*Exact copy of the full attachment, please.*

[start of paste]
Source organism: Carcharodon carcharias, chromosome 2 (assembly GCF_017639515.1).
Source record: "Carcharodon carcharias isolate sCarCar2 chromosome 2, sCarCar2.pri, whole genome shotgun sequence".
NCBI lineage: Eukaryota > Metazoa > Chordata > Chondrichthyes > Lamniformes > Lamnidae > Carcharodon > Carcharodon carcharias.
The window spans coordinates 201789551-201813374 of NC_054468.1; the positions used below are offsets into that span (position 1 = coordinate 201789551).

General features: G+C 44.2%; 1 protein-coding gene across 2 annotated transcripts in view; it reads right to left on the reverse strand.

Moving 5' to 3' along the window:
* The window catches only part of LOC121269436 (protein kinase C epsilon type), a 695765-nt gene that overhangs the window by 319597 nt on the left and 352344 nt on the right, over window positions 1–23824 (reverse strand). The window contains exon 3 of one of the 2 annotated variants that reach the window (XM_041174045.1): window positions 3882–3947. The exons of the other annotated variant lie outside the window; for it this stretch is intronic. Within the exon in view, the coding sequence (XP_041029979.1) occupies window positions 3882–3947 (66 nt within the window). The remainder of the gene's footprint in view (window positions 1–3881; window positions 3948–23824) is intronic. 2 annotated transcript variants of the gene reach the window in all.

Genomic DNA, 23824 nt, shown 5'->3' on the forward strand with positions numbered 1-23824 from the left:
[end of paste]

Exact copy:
Source organism: Carcharodon carcharias, chromosome 2 (assembly GCF_017639515.1).
Source record: "Carcharodon carcharias isolate sCarCar2 chromosome 2, sCarCar2.pri, whole genome shotgun sequence".
NCBI lineage: Eukaryota > Metazoa > Chordata > Chondrichthyes > Lamniformes > Lamnidae > Carcharodon > Carcharodon carcharias.
The window spans coordinates 201789551-201813374 of NC_054468.1; the positions used below are offsets into that span (position 1 = coordinate 201789551).

General features: G+C 44.2%; 1 protein-coding gene across 2 annotated transcripts in view; it reads right to left on the reverse strand.

Moving 5' to 3' along the window:
* The window catches only part of LOC121269436 (protein kinase C epsilon type), a 695765-nt gene that overhangs the window by 319597 nt on the left and 352344 nt on the right, over window positions 1–23824 (reverse strand). The window contains exon 3 of one of the 2 annotated variants that reach the window (XM_041174045.1): window positions 3882–3947. The exons of the other annotated variant lie outside the window; for it this stretch is intronic. Within the exon in view, the coding sequence (XP_041029979.1) occupies window positions 3882–3947 (66 nt within the window). The remainder of the gene's footprint in view (window positions 1–3881; window positions 3948–23824) is intronic. 2 annotated transcript variants of the gene reach the window in all.

Genomic DNA, 23824 nt, shown 5'->3' on the forward strand with positions numbered 1-23824 from the left: